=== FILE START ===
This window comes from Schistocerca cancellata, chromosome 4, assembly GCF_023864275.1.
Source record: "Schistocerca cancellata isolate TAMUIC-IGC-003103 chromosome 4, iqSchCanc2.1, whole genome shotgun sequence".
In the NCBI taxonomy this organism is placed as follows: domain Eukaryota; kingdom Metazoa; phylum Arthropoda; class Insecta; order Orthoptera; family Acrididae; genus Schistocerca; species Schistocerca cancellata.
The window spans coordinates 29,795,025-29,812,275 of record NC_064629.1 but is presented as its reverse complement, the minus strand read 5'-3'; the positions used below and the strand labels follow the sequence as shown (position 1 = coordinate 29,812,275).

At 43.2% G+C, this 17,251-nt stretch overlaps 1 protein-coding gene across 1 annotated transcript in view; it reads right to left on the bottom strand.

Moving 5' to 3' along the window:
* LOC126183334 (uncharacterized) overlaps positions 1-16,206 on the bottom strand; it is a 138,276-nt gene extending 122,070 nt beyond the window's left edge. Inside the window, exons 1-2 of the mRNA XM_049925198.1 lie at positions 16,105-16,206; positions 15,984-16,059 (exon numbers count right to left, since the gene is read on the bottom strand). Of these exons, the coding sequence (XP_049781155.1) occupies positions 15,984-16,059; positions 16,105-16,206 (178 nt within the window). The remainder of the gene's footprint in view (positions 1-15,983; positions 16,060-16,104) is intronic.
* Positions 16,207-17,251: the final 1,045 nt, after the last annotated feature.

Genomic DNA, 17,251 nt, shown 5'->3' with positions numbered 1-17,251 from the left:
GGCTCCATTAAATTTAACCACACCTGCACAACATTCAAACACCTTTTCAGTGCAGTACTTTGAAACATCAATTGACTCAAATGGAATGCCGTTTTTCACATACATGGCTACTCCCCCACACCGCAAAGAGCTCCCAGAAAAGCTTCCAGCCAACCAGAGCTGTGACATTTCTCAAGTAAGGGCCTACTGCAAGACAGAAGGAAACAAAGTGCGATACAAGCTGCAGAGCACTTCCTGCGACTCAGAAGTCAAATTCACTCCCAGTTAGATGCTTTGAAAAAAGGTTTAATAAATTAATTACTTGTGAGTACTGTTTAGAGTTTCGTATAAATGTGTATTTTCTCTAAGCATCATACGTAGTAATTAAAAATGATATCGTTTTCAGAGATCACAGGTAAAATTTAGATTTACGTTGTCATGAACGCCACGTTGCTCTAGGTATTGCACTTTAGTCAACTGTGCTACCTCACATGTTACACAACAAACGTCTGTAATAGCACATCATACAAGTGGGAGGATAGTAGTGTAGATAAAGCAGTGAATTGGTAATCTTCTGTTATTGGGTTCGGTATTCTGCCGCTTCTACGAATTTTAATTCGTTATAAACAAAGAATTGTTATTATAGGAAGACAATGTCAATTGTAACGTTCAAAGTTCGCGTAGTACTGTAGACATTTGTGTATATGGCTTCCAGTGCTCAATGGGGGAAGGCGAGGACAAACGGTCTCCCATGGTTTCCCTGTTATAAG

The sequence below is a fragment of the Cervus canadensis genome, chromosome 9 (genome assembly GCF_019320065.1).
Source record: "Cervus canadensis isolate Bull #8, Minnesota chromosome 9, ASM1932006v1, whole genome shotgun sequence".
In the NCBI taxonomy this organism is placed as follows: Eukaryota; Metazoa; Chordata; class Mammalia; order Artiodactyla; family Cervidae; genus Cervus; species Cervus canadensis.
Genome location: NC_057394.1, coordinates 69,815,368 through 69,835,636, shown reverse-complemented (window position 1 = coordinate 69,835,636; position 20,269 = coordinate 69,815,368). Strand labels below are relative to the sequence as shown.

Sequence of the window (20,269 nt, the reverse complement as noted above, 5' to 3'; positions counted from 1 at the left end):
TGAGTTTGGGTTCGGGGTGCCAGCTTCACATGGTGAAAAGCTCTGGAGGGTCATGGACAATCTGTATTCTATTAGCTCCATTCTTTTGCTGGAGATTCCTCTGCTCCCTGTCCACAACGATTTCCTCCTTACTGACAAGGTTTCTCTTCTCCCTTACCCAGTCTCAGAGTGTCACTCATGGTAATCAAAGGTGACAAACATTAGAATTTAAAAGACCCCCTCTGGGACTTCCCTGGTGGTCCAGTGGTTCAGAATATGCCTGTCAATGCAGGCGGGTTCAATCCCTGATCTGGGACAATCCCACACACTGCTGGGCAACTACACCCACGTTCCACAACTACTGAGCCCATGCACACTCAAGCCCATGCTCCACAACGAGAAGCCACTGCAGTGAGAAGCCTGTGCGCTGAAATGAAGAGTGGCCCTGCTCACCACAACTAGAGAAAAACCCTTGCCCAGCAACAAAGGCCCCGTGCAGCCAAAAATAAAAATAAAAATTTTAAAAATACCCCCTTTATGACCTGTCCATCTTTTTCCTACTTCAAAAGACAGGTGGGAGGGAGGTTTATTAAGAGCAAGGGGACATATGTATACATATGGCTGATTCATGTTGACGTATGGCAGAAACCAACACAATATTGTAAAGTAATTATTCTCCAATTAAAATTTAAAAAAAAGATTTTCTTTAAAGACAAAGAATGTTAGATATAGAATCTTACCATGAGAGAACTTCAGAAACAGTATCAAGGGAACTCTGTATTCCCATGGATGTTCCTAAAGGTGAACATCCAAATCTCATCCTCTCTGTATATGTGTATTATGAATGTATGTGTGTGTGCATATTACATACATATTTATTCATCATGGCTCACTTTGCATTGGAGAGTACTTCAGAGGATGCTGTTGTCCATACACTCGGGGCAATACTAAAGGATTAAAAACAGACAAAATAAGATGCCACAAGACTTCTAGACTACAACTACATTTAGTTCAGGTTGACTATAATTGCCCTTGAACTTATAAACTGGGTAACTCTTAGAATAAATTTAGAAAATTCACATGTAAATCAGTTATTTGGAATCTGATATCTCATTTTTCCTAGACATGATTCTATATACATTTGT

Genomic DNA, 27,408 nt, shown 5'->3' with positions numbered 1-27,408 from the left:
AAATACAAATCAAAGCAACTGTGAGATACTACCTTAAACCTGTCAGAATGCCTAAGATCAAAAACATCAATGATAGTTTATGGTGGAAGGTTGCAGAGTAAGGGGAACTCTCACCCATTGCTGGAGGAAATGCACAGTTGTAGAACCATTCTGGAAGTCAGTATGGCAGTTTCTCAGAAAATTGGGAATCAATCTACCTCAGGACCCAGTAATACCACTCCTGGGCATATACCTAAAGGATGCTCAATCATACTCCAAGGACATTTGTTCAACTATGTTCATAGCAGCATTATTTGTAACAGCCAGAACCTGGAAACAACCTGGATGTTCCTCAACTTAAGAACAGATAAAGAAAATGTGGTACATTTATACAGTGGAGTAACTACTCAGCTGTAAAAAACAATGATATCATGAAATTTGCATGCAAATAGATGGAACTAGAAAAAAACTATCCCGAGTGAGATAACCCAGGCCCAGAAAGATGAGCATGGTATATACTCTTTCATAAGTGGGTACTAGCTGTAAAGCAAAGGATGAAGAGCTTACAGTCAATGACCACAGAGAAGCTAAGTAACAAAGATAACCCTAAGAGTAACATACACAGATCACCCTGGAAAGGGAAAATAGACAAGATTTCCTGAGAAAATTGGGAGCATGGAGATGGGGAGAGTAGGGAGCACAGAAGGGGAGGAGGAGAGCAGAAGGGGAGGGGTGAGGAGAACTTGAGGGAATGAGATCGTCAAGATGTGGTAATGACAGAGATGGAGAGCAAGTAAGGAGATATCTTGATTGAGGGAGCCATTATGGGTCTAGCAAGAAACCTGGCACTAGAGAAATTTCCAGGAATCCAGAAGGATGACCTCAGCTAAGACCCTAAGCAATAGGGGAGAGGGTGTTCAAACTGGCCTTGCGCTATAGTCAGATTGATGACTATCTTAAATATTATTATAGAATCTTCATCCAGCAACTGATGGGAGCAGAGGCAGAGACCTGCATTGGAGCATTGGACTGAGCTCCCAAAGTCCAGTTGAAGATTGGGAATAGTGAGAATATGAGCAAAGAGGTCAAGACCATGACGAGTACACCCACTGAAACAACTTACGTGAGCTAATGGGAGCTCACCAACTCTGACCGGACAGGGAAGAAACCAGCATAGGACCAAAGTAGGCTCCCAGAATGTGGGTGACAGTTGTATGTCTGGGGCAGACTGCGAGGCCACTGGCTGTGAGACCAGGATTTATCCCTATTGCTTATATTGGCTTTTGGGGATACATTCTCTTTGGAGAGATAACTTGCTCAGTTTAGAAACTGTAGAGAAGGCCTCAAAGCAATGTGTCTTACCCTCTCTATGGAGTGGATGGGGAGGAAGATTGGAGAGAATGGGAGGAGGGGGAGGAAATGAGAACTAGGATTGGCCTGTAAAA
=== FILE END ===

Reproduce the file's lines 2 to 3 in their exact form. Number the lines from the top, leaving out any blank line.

Source record: "Schistocerca cancellata isolate TAMUIC-IGC-003103 chromosome 4, iqSchCanc2.1, whole genome shotgun sequence".
In the NCBI taxonomy this organism is placed as follows: domain Eukaryota; kingdom Metazoa; phylum Arthropoda; class Insecta; order Orthoptera; family Acrididae; genus Schistocerca; species Schistocerca cancellata.